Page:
The MoJ isn’t just troubled: it has become the very emblem of the UK as a failed State. The case for a fundamental review of the working of the CJS is urgent as never before. Billions are needed to restore basic functioning. But the promised (but much delayed) Rotal Commission will take place at a moment when due to the monstrous economic self harm of Brexit (another Tory triumph), as well as the downturn due to COVID, and coming soon, the possible breakaway of Scotland from the UK, prompted by Tory indifference to the Union, there will be no possibility whatsoever of big, sustainable increased spending on criminal justice. Moreover all the Tories know how to do is endless ratchet up demand on prisons, the most costly, least worthwhile element of the CJS to put new money into. We are up shit creek without a paddle and the captain, ‘Unacceptable’ Buckland, doesn’t even know it.
I've been thinking of how different Lockdown II is from Lockdown I. I am reminded a lot of civilian war diaries and letters in WW2. (If that analogy strikes you as a bizarre, even tasteless, think of the similarities – same number of civilian dead, England isolated from a suffering world, difficulties of travel within the UK…).
At the start of Lockdown I, as in 1939, there was more fear than there is now, because all was new and nothing was known. We washed fruit as it came through the door and were scared to go to the allotment, just as in 1939 people thought entire cities would be destroyed and gassed. It was scary, but also thrilling in a way. We really did felt ‘in it together’, were pleased and moved to find neighbours looking after one another, we clapped for ‘heroes’, there was strong, instinctive compliance with the rules. There was also a wonder - Nature remontant – and we thought that we would learn from this and be kinder to Nature and to each other ‘afterwards’. Initially, we thought only of the next 6 months and how to survive it, beyond that we could not see, and dared not try.
"I'm so glad Mr Burey is a fatalist. We were one gas mask short'
Now it’s, what, 1943, or early 44. We’re just so tired, weary, numbed not so much by the death count as by privation, restriction. It’s so long since we could do what we enjoyed and our previous lives seem a distant memory. We long for a bit of colour, a bit of variety and entertainment in our lives. We’re less scared now, true – we know exactly what to do to avoid death and what not to bother with – consequently we can live a little easier. And we know, in late ’45 or ’46 or sometime, that we will eventually ‘win’, once the vaccines become available. But we are so damaged by the experience that we’re not entirely sure what ‘peace’ will be like once more. The State is nearly bankrupt. And that sense of community has long gone. We cheat, we denounce others for cheating. Spivs and charlatans abound. Morality is less certain.
"And then to make absolutely sure, we always sit in the dark"
Some differences. Big ones. Of course, we don’t have a third of a million-war dead. We havent suffered near famine of massive shortages or long queues. But a lot of negatives, too. In the course of the War we became more trusting, not less, in Government. Government became more competent, not less. There were spivs and crooks aplenty in 1943 - but they were not running the Government. We did not, in 1943, have a sizeable minority advocating capitulation to Hitler, as some now do with COVID, peddling nonsense about our radios attracting V bombs.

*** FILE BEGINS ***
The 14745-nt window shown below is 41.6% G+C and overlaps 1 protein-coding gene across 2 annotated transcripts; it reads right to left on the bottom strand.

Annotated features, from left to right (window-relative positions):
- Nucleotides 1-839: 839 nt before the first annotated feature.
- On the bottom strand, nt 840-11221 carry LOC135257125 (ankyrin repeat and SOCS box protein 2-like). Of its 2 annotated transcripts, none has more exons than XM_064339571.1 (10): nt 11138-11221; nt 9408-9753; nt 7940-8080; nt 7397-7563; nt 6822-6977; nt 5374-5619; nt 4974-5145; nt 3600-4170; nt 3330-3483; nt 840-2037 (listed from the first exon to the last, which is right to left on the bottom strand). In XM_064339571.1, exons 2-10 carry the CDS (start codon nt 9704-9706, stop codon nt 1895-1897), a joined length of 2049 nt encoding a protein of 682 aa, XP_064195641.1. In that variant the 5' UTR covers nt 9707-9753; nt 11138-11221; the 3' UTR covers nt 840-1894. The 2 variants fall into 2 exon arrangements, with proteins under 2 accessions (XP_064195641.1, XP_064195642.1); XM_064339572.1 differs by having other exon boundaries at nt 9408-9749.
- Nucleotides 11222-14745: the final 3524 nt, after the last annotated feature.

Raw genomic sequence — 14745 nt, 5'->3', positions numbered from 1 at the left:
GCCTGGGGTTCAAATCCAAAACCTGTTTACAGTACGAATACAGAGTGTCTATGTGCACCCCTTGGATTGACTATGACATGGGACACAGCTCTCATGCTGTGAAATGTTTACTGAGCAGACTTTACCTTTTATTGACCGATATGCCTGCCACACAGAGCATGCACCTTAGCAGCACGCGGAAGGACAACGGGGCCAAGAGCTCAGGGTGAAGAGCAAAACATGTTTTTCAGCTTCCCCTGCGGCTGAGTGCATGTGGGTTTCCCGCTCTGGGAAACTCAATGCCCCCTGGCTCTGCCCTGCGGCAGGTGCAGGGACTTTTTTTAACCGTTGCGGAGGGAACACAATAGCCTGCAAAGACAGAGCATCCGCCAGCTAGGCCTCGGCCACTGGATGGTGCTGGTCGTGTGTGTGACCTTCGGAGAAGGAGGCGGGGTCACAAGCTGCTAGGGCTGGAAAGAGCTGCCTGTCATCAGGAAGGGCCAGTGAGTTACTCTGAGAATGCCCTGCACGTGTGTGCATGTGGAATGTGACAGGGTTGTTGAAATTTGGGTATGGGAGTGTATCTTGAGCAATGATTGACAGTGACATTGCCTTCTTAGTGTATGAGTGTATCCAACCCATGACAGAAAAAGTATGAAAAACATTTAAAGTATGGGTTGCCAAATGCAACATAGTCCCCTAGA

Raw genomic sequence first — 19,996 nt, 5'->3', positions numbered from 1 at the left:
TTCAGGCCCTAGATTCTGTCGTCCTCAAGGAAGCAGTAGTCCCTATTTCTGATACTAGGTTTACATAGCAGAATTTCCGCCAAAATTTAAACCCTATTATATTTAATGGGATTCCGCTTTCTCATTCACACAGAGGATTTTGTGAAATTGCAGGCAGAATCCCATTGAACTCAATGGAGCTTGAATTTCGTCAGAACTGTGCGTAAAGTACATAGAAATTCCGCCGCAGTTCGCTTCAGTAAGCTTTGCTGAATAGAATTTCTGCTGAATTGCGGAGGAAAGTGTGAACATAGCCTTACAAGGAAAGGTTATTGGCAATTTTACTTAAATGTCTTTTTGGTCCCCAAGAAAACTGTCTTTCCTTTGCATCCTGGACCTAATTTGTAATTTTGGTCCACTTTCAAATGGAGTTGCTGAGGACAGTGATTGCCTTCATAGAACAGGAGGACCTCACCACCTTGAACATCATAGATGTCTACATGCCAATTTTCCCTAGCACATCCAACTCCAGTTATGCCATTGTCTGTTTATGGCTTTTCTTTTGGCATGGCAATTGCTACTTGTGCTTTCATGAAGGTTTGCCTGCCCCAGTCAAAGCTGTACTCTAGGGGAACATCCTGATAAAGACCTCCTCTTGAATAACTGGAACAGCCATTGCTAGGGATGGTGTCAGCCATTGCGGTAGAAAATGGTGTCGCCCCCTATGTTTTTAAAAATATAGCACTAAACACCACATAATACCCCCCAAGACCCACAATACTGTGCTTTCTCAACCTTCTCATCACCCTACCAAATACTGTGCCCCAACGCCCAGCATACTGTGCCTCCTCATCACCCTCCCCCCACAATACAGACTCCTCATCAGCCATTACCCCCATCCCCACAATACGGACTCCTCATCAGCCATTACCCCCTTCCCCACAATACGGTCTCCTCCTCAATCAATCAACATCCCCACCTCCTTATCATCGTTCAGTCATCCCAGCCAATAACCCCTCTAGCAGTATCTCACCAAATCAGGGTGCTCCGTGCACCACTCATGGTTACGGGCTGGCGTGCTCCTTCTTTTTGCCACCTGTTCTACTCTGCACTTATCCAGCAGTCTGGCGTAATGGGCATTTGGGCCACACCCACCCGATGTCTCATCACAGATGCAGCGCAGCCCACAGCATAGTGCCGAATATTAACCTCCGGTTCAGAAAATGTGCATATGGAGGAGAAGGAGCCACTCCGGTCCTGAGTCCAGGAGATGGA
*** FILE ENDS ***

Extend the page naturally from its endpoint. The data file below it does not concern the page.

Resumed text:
And by 1945 we were much more confident about our future – we thought that though hardship would continue short term, we could build a much brighter, more just, more sustainable future than before the War. No one thinks that now. We’ve already shown that our contempt for Nature is more destructive than ever, and we know that when the COVID peace comes, the next catastrophes, environmental disaster, are following close behind. And we are planning now not a brave new world order, but ever great isolation from Europe, from the whole world – we can wait to shut ourselves off in this little island. No one likes us. No one looks up to us, as they did so much in '45.
We have learned nothing from this war. Nothing whatsoever.
G4S has admitted a serious and sustained fraud again the public purse dating back to the early 2000s, in relation to its contract with the MoJ for electronic tagging of offeners. But in July this year, G4S was able to buy off prosecution for fraud, by paying £44m - a process called a Deferred Prosecution Agreement (DPA), which has to be signed off by a court and published. The judgement on the G4S DPA, here, (as in the similar one with SERCO last year, here,) reveals much not only about the criminality of G4S, but the contributory negligence of the MoJ as customer which enabled the fraud, and the extraordinary slowness and high cost of the Serious Fraud Office (SFO). It also casts doubt on whether the DPA was properly made in this case, and indeed, whether DPAs are even compatible with most peoples’ idea of ‘justice’.